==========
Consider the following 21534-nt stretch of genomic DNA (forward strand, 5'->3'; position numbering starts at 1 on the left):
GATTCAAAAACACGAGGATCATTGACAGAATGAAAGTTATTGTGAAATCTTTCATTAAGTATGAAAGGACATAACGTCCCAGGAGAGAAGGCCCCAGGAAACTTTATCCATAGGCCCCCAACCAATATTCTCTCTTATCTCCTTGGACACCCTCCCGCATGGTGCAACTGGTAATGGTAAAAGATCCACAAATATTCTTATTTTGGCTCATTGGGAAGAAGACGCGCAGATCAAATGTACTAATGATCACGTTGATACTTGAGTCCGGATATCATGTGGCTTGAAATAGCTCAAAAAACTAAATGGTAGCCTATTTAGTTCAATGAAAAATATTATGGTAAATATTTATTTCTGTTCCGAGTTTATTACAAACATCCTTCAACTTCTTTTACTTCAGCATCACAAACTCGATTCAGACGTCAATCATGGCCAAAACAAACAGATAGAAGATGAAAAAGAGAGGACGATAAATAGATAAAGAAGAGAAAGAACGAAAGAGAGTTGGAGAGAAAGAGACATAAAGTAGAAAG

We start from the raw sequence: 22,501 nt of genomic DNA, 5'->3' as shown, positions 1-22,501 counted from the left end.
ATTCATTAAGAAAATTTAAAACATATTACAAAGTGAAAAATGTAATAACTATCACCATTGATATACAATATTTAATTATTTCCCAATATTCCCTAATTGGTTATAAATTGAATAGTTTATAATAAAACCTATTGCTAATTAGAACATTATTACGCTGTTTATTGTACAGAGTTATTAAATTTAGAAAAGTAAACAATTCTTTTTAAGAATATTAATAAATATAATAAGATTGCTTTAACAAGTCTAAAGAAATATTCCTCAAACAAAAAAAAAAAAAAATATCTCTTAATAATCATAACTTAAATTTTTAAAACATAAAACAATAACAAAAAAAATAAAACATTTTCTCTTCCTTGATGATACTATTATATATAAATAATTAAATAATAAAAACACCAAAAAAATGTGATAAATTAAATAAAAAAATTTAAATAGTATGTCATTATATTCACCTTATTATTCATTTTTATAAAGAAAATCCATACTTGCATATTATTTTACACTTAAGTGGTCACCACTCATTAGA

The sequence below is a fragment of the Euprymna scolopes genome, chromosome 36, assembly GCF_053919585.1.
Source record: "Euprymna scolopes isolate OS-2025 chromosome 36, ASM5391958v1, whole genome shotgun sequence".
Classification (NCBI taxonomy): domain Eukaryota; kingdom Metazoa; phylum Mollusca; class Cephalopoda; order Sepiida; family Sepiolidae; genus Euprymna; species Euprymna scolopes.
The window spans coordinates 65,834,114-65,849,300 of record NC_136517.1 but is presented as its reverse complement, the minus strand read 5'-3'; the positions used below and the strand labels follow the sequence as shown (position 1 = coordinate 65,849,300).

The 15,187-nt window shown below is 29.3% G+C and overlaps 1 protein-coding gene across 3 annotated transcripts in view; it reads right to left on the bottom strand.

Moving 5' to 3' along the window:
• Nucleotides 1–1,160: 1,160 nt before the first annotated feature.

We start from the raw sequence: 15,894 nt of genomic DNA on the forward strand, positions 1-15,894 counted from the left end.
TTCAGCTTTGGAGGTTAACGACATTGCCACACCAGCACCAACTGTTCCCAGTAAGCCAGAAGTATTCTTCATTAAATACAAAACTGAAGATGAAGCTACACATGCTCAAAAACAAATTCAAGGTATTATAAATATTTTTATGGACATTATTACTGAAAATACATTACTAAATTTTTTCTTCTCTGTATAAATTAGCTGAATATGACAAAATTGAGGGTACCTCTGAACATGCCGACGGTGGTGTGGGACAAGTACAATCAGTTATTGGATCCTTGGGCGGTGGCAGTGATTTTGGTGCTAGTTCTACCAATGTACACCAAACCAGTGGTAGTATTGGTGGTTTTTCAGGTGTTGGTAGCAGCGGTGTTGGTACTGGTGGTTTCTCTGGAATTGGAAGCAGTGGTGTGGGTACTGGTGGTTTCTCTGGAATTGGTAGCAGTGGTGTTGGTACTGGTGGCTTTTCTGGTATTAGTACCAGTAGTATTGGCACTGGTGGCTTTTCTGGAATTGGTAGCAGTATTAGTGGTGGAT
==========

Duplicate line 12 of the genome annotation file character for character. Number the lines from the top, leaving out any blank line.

We start from the raw sequence: 15,894 nt of genomic DNA on the forward strand, positions 1-15,894 counted from the left end.